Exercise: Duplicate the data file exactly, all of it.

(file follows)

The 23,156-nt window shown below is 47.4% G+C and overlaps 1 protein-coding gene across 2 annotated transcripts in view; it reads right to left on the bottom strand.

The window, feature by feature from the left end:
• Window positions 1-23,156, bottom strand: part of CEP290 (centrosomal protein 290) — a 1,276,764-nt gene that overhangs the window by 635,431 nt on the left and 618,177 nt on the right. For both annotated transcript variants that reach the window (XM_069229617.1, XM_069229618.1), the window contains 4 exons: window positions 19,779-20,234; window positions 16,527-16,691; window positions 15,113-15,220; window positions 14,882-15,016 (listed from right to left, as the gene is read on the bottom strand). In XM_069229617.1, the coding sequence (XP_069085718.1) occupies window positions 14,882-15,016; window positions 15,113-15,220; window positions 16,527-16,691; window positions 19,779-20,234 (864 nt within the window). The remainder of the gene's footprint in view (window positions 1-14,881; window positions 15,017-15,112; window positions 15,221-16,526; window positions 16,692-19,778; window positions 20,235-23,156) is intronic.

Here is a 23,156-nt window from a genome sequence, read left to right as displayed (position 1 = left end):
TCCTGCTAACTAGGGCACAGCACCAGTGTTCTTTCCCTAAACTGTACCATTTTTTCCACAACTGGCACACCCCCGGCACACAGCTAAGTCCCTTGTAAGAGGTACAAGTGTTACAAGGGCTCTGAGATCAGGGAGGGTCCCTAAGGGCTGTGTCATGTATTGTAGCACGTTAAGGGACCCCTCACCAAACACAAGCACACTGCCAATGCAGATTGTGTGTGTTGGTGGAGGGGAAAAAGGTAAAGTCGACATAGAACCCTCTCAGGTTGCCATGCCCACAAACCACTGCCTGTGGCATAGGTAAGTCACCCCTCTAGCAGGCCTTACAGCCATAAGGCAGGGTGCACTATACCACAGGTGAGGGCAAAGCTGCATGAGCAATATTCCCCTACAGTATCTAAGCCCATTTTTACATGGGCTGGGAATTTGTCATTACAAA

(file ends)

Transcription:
The 23,156-nt window shown below is 47.4% G+C and overlaps 1 protein-coding gene across 2 annotated transcripts in view; it reads right to left on the bottom strand.

The window, feature by feature from the left end:
• Window positions 1-23,156, bottom strand: part of CEP290 (centrosomal protein 290) — a 1,276,764-nt gene that overhangs the window by 635,431 nt on the left and 618,177 nt on the right. For both annotated transcript variants that reach the window (XM_069229617.1, XM_069229618.1), the window contains 4 exons: window positions 19,779-20,234; window positions 16,527-16,691; window positions 15,113-15,220; window positions 14,882-15,016 (listed from right to left, as the gene is read on the bottom strand). In XM_069229617.1, the coding sequence (XP_069085718.1) occupies window positions 14,882-15,016; window positions 15,113-15,220; window positions 16,527-16,691; window positions 19,779-20,234 (864 nt within the window). The remainder of the gene's footprint in view (window positions 1-14,881; window positions 15,017-15,112; window positions 15,221-16,526; window positions 16,692-19,778; window positions 20,235-23,156) is intronic.

Here is a 23,156-nt window from a genome sequence, read left to right as displayed (position 1 = left end):
TCCTGCTAACTAGGGCACAGCACCAGTGTTCTTTCCCTAAACTGTACCATTTTTTCCACAACTGGCACACCCCCGGCACACAGCTAAGTCCCTTGTAAGAGGTACAAGTGTTACAAGGGCTCTGAGATCAGGGAGGGTCCCTAAGGGCTGTGTCATGTATTGTAGCACGTTAAGGGACCCCTCACCAAACACAAGCACACTGCCAATGCAGATTGTGTGTGTTGGTGGAGGGGAAAAAGGTAAAGTCGACATAGAACCCTCTCAGGTTGCCATGCCCACAAACCACTGCCTGTGGCATAGGTAAGTCACCCCTCTAGCAGGCCTTACAGCCATAAGGCAGGGTGCACTATACCACAGGTGAGGGCAAAGCTGCATGAGCAATATTCCCCTACAGTATCTAAGCCCATTTTTACATGGGCTGGGAATTTGTCATTACAAA